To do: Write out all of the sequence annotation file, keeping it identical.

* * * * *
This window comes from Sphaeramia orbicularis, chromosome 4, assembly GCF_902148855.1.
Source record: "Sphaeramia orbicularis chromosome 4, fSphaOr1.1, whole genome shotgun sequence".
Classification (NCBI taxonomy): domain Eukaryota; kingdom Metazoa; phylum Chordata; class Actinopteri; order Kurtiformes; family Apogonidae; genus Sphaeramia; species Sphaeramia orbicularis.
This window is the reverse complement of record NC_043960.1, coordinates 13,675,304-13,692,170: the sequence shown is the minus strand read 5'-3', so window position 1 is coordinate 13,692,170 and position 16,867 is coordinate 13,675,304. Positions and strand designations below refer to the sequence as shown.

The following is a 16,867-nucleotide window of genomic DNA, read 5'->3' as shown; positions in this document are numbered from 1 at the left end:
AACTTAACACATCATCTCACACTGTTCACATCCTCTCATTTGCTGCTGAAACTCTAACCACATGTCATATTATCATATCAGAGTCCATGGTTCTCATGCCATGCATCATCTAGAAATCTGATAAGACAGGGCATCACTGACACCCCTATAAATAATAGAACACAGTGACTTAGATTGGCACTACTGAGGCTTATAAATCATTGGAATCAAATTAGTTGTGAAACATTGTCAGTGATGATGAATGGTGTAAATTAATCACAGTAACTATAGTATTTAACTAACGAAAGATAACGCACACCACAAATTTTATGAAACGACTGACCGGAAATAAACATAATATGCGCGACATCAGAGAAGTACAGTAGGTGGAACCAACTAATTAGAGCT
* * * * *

This window comes from Sphaeramia orbicularis, chromosome 4, assembly GCF_902148855.1.
Source record: "Sphaeramia orbicularis chromosome 4, fSphaOr1.1, whole genome shotgun sequence".
Classification (NCBI taxonomy): domain Eukaryota; kingdom Metazoa; phylum Chordata; class Actinopteri; order Kurtiformes; family Apogonidae; genus Sphaeramia; species Sphaeramia orbicularis.
This window is the reverse complement of record NC_043960.1, coordinates 13,675,304-13,692,170: the sequence shown is the minus strand read 5'-3', so window position 1 is coordinate 13,692,170 and position 16,867 is coordinate 13,675,304. Positions and strand designations below refer to the sequence as shown.

The following is a 16,867-nucleotide window of genomic DNA, read 5'->3' as shown; positions in this document are numbered from 1 at the left end:
AACTTAACACATCATCTCACACTGTTCACATCCTCTCATTTGCTGCTGAAACTCTAACCACATGTCATATTATCATATCAGAGTCCATGGTTCTCATGCCATGCATCATCTAGAAATCTGATAAGACAGGGCATCACTGACACCCCTATAAATAATAGAACACAGTGACTTAGATTGGCACTACTGAGGCTTATAAATCATTGGAATCAAATTAGTTGTGAAACATTGTCAGTGATGATGAATGGTGTAAATTAATCACAGTAACTATAGTATTTAACTAACGAAAGATAACGCACACCACAAATTTTATGAAACGACTGACCGGAAATAAACATAATATGCGCGACATCAGAGAAGTACAGTAGGTGGAACCAACTAATTAGAGCT